Training specialist, Steve Carter, looks at a 2000 Volvo S40 1.6L 16V unable to pull away.
I was recently asked to take a look at a 2000 Volvo S40 1.6L 16V that was having some issues. The problem with this vehicle was its frequent, but random, inability to pull away from a standstill. This was not a transmission or clutch problem, but appeared to be the inability of the engine to develop sufficient torque from idle speed. Even applying a significant amount of throttle still made pulling away problematic and, as stated previously, this problem wasn’t continuous.
This particular engine is equipped with the EMS 2000 engine management system and doesn’t incorporate fly-by-wire, so no throttle body adaption was available. Any idle adjustment is made by means of a small grub screw. However, the idle speed, most of the time, appeared to be within specification.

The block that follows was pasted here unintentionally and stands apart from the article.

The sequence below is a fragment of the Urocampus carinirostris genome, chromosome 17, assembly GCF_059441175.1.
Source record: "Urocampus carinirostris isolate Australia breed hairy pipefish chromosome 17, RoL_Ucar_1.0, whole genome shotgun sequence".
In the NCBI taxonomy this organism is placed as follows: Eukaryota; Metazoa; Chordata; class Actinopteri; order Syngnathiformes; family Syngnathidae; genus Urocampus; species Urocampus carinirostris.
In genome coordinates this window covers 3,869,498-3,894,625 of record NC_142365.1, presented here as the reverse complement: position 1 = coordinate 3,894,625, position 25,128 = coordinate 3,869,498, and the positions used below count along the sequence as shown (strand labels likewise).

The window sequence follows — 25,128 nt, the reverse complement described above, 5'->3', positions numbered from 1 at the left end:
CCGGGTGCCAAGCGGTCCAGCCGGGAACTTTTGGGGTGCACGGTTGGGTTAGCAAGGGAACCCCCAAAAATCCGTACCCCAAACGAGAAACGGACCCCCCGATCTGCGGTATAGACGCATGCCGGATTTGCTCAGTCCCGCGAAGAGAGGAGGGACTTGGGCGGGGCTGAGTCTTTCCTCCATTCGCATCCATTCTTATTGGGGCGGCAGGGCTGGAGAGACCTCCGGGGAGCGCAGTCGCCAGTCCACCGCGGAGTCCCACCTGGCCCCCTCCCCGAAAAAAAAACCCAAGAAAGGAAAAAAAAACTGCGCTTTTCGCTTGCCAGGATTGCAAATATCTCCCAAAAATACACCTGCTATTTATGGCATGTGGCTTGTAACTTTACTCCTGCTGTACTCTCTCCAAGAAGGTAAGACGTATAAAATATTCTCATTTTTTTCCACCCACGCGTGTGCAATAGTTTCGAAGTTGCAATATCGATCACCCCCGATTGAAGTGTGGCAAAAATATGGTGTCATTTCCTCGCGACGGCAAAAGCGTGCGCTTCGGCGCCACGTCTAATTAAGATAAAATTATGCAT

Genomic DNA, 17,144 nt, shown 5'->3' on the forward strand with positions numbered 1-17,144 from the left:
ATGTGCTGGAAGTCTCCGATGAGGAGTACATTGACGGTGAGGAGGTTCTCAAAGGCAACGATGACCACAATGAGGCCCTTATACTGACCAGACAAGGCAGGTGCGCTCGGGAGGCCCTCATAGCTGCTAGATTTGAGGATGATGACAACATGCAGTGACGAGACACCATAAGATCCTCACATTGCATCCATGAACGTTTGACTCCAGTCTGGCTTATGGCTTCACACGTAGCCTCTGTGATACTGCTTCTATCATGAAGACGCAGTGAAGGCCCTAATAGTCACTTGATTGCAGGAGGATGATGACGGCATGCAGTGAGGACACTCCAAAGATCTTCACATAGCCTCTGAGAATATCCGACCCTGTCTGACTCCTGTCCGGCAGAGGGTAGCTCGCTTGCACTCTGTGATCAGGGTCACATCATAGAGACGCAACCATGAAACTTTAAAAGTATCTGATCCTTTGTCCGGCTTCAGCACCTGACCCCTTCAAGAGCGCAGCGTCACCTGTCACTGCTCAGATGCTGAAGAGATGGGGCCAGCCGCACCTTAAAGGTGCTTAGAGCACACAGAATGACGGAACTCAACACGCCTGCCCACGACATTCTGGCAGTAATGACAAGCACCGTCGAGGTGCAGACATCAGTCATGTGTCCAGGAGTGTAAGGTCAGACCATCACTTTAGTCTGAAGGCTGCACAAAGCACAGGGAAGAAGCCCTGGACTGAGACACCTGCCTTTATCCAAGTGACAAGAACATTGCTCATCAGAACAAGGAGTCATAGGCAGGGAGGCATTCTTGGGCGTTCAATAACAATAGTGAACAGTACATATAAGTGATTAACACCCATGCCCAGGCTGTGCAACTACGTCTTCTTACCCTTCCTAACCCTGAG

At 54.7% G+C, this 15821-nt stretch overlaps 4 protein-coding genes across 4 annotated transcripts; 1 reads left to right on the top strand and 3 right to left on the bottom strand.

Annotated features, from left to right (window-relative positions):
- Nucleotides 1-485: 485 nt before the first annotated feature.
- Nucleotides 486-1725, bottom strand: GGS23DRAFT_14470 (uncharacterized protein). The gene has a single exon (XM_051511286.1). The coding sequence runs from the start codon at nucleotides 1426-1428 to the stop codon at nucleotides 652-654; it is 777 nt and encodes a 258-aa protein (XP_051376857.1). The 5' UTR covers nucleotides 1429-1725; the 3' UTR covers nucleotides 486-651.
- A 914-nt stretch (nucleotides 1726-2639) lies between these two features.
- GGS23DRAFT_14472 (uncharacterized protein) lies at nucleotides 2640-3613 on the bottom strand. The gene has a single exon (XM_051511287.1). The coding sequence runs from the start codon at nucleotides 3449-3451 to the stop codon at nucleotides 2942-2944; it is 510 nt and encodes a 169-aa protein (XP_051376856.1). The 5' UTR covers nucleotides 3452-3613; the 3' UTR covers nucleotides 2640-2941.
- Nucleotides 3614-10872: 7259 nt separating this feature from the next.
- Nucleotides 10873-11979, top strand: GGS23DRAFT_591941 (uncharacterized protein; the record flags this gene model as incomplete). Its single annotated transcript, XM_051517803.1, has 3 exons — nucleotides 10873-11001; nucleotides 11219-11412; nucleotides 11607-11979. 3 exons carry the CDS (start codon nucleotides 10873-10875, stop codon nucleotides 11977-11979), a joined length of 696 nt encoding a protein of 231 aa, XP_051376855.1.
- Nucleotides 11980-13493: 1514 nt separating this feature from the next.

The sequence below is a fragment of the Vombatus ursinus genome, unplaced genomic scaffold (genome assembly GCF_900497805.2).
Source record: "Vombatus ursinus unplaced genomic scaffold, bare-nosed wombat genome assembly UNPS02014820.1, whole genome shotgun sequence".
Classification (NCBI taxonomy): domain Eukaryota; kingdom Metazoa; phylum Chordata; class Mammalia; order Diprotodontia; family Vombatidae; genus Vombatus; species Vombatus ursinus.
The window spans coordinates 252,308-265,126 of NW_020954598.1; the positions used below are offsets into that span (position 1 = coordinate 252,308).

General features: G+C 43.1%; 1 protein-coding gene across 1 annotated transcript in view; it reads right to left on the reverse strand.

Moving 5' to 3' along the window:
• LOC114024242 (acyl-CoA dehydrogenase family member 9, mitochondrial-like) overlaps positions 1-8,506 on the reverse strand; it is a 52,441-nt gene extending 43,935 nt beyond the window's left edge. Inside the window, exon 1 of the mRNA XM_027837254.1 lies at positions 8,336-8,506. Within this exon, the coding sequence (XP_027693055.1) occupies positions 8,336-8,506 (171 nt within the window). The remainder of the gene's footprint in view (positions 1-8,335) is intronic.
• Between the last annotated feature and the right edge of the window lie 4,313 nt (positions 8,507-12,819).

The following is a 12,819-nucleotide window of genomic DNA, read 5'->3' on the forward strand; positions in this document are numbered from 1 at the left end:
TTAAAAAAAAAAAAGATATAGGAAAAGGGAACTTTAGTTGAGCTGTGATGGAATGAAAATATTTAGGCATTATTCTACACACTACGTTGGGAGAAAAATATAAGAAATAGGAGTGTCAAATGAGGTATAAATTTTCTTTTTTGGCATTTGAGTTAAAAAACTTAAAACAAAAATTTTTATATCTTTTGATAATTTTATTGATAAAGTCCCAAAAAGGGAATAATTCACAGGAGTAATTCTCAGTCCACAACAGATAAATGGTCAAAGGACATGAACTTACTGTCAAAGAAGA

As you can see in Fig 1, this engine is equipped with continuous variable valve timing. The camshaft actuator receives its instructions from the engine ECM, which causes the actuator to channel engine oil, under pressure, to alter the camshaft’s position, creating continuous variable valve timing. On closer inspection of the actuator, significant amounts of solidified engine oil deposits could be seen in the galleries within the actuator. These deposits were cleaned out with a degreasing agent, and the problem was eventually resolved.
As this case shows, sometimes the real problem lies beyond the ability of the ECU to understand, other than to tell you that something is wrong. That’s where knowledge of systems and components is vitally important.
DON’T MISS STEVE AT MECHANEX 2017!
A respected and experienced automotive training specialist, Steve Carter will be advising technicians on how hybrid and electric vehicles work and how your business should prepare for servicing these vehicles. If you want to find out how you can take a piece of this growing market, then it’s a ‘must-attend’ event!